Later in that May 22nd interview, he said:
The only mandatory was in there was carjacking, which I opposed and three strikes and you’re out, which is ridiculous. It only was imposed three times but still even once makes no sense. The idea of three times three strikes and you’re out, give me a break.
Of course, that’s false (to the extent that his broken syntax makes any sense).
In that May 22nd broadcast, Biden diminished the law’s relevancy to federal drug-law violators, by saying “94% of every prisoner in jail is in a state prison, not a federal prison. No federal law.” However, the fact is that there are 226,000 federal prisoners, and that 100,000 of them are in prison for federal drug-law violations. So, 44% of inmates in federal prisons are in for having violated federal drug-crimes. Yet again, Biden lied, to say “No federal law.” (Furthermore, the numbers he cites — such as “94%” — are inaccurate.)
A section in the Wikipedia article on the law notes its “Elimination of higher education for inmates.” It observes that this provision “effectively eliminated the ability of lower-income prison inmates to receive college educations during their term of imprisonment.” Biden’s trashing of convicts led him to want them to come out of prison as lacking in higher education as they were when entering prison. That’s an excellent way to encourage them to stay out of the productive and legal workforce, and to be hopeless about their futures, and thus inclined to a life of continuing crime.
Biden also said in that May 22nd interview:
Change the entire prison system for one, that is punishment to rehabilitation. There’s only a couple of things everybody has in common in jail. One is they were the victims of abuse or their kids were, or their mother was. Number two, can’t read. Number three, they don’t have any job skills. They were in a position where they didn’t get a chance. Why does it make sense? Why did I come along and write the first act that said, when you get out of prison, you don’t just get a DOSA where you get 25 bucks and a bus ticket. You end up under the bridge and just do the same place.
So every single solitary person being released from prison should have access to every single government program. Why does it not make sense to have African Americans who were getting out of prison, served their time, everybody for that matter, be able to have public housing? Why didn’t it make sense that they can have Pell grants to go to school? Why did it make sense they can have access to healthcare? What are we nuts? That’s what we keep doing.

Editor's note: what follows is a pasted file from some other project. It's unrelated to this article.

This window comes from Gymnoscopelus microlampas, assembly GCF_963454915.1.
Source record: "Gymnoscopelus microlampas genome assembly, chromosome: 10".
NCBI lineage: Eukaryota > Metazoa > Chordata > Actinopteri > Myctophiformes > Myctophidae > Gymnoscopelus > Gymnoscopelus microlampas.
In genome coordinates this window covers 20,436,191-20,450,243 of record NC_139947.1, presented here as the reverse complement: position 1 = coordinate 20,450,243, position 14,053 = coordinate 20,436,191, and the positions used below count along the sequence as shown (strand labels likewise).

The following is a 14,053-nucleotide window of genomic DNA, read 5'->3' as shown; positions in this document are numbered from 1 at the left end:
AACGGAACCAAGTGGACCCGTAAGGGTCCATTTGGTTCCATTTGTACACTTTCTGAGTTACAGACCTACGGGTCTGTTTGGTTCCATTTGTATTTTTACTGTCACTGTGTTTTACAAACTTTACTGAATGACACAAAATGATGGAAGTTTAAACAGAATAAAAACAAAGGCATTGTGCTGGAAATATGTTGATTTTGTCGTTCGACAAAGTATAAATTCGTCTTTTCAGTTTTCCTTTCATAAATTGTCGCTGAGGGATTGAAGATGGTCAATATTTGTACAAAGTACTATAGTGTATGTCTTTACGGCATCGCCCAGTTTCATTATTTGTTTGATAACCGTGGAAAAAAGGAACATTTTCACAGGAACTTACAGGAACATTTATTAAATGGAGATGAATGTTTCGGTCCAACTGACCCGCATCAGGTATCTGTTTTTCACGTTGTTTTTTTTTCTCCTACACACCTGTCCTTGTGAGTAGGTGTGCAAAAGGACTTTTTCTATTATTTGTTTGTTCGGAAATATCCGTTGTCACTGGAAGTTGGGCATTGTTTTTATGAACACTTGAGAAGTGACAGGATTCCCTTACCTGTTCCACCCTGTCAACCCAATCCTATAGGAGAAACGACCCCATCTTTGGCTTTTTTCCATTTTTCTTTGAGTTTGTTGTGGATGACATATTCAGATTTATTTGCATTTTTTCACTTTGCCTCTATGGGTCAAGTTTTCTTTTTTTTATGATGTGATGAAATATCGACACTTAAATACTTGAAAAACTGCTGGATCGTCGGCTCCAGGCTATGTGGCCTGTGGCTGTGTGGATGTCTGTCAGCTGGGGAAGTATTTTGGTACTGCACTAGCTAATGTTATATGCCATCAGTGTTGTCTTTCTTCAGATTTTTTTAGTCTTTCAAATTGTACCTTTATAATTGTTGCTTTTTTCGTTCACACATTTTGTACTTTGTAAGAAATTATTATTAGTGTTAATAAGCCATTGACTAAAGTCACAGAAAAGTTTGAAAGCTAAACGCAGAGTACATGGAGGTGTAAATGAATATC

He doesn’t mention, and wasn’t asked by his interviewer about, “the Biden bill” (as he called it) having eliminated any and all higher education in federal prisons. He pretends to be a different person, and to have done different things, than he actually is, and did. And thus far, he has gotten away with it.
Those are just a few examples, but they are typical ones.
The hegemony of knowledge and the new world order: U.S. and the rest of the world
In today’s world, knowledge and technological advantages determine – to a large extent – differences in the management of international policy. The increase in a country’s intellectual power directly defines an increase in its economic power, thus changing its position in the international competition for dominance.
The power policy, first in the agricultural age and later in the industrial age, was characterised by military and then economic hegemony, while the power policy in the information age gradually reveals the characteristics of knowledge hegemony at both the scientific and intelligence levels.
The hegemony of knowledge in contemporary international relations manifests itself specifically as unequal exchange in international trade, exploitation of high-value information and various conditions related to technological production. Hence, we see the transfer of polluting industries from privileged to poor countries: energy-consuming and high-intensity activities.
Western culture and values are disseminated vigorously, through the so-called soft power in information and mass media, and take on obsessive and oppressively hypnopedic forms.
Developed countries have patents in the use of outer space, as well as in the development of deep sea resources and in the production of environmental resources that pollute, while developing countries can only sigh as they look at other’s oceans and satellites, which fly around, do reconnaissance activities and monitor them.
The resources of the great and deep seas – which should be shared by mankind as they belong to everybody like the air, the moon and the sun – are instead exploited by the developed countries. On the contrary, they freely and ‘democratically’ share with the wretched ones only the evil consequences of environmental pollution.